A closeup of Gower's effgy. His tomb lies in Southwark
Gower most likely commissioned his own
tomb. He chose to represent himself with his head resting on three
books, which bear the titles of his major works: "Vox Clamantis"
(written in Latin), "Speculum Meditantis" (or "Mirour de l'Omme,"
written in French), and "Confessio Amantis" (written in English).
A view of the entire tomb as it looks today.
Rosamund Allen describes the tomb in
this fasion: "It is a lasting memorial to a man who wrote in the three
literary languages of late fourteenth-century England. Significantly,
it bears inscriptions in the two languages which represent the higher
linguistic registers: a Latin verse epitaph composed by Gower himself,
three personifications bearing scrolls with Anglo-Norman prayers, and
an inscriptions in Latin presenting Gower as both gentleman and,
unusually, poet....[T]he tomb presents a double paradox. Gower's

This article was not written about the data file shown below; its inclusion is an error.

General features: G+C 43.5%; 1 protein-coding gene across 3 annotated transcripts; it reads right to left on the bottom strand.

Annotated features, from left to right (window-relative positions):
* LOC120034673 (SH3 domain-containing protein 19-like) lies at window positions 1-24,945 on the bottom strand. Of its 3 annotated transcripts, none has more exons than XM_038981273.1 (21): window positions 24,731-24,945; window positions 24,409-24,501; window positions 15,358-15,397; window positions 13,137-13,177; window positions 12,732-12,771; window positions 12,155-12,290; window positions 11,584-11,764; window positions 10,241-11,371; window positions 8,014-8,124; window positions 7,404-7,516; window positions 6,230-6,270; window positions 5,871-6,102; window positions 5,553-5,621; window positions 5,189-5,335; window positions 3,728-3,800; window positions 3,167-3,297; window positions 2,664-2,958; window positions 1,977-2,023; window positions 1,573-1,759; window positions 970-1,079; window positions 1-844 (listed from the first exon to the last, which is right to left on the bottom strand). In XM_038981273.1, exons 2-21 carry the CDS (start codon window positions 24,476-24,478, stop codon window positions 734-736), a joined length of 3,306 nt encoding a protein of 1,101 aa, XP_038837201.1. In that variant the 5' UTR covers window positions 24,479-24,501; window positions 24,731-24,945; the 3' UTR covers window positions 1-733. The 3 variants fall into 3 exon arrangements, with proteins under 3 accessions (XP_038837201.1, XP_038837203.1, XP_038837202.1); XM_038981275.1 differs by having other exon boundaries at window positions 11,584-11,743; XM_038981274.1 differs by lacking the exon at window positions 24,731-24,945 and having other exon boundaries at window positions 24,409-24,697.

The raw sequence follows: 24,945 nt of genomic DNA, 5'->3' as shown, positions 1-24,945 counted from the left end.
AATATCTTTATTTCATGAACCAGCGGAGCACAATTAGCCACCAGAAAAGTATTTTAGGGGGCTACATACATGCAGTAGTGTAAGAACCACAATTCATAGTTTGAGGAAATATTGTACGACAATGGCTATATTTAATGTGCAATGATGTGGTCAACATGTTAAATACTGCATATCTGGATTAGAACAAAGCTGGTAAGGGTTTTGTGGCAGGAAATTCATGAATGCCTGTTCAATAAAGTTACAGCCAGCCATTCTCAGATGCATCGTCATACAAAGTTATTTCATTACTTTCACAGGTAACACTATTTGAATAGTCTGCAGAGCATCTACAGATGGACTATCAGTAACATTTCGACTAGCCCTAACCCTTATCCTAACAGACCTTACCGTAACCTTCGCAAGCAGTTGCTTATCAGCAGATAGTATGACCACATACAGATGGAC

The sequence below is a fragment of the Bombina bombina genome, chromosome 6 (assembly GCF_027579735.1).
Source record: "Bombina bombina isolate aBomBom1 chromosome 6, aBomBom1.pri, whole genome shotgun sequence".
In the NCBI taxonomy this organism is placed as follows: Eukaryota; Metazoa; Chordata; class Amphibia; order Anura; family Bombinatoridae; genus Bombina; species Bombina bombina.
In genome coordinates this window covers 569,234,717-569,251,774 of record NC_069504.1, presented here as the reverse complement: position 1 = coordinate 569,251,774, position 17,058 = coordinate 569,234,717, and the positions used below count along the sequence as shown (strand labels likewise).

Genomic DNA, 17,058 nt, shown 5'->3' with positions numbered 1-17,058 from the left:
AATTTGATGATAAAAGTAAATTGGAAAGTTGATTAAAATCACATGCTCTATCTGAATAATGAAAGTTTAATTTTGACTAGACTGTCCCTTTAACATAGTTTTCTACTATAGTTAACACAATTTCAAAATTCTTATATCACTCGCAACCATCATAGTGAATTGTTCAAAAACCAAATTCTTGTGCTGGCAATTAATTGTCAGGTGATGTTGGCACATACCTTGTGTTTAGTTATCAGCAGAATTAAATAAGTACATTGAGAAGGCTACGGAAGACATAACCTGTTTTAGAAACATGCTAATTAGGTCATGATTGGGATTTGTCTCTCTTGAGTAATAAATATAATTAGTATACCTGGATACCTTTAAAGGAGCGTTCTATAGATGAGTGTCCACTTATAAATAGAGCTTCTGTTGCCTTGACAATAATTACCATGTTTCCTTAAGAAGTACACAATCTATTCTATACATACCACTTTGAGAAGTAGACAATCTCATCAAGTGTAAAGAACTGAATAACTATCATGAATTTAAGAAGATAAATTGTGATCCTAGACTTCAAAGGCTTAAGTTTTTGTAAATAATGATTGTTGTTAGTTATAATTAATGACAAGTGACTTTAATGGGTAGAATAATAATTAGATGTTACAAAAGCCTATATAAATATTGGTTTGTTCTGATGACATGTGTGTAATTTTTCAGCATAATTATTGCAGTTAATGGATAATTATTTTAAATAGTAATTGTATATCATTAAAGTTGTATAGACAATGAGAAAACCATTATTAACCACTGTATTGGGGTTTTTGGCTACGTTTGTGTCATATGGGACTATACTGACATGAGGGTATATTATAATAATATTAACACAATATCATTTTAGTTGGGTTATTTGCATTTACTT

constant theme--'all things pass'---and his concluding moral in
'Confessio Amantis' are challenged, even negated in his tomb, which
attests the eternally pristine quality of poetic fame in the face of
worldly dissolution" ("Gower and Southwark," pg. 147).
Another closeup of the tomb effigy.
Again, Rosamund Allen: "Gower's bones
have indeed been lost since the early nineteenth century or before, but
his effigy, attired like a courtier-lover, like Amans in fact, was
restored and repainted in 1958 in an approximation to its original
form. In a much-changed and secularized locality, Gower's effigy,
wearing a chaplet of roses, still gazes at a rose-strewn vault more
emblematic of eternal youth than of the mysteries of heaven" (pg. 147).